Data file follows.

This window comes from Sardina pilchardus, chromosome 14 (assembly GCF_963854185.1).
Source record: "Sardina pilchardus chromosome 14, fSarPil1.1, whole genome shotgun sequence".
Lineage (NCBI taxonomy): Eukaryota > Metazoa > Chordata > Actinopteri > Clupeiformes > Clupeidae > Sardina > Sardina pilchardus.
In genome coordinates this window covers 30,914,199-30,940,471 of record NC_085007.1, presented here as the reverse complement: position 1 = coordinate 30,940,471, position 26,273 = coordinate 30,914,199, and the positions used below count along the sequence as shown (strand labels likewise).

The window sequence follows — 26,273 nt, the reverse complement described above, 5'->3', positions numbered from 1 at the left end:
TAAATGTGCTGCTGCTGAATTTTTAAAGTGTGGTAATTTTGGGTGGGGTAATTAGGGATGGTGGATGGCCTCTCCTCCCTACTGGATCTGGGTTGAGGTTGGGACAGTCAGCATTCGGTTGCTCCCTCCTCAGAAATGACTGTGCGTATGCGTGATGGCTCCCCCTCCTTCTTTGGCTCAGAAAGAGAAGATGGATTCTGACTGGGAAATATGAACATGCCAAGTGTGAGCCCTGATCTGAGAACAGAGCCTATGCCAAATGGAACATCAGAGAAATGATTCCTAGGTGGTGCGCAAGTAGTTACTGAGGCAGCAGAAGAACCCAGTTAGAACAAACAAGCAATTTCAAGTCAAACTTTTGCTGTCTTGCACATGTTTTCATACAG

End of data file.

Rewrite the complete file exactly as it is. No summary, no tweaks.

This window comes from Sardina pilchardus, chromosome 14 (assembly GCF_963854185.1).
Source record: "Sardina pilchardus chromosome 14, fSarPil1.1, whole genome shotgun sequence".
Lineage (NCBI taxonomy): Eukaryota > Metazoa > Chordata > Actinopteri > Clupeiformes > Clupeidae > Sardina > Sardina pilchardus.
In genome coordinates this window covers 30,914,199-30,940,471 of record NC_085007.1, presented here as the reverse complement: position 1 = coordinate 30,940,471, position 26,273 = coordinate 30,914,199, and the positions used below count along the sequence as shown (strand labels likewise).

The window sequence follows — 26,273 nt, the reverse complement described above, 5'->3', positions numbered from 1 at the left end:
TAAATGTGCTGCTGCTGAATTTTTAAAGTGTGGTAATTTTGGGTGGGGTAATTAGGGATGGTGGATGGCCTCTCCTCCCTACTGGATCTGGGTTGAGGTTGGGACAGTCAGCATTCGGTTGCTCCCTCCTCAGAAATGACTGTGCGTATGCGTGATGGCTCCCCCTCCTTCTTTGGCTCAGAAAGAGAAGATGGATTCTGACTGGGAAATATGAACATGCCAAGTGTGAGCCCTGATCTGAGAACAGAGCCTATGCCAAATGGAACATCAGAGAAATGATTCCTAGGTGGTGCGCAAGTAGTTACTGAGGCAGCAGAAGAACCCAGTTAGAACAAACAAGCAATTTCAAGTCAAACTTTTGCTGTCTTGCACATGTTTTCATACAG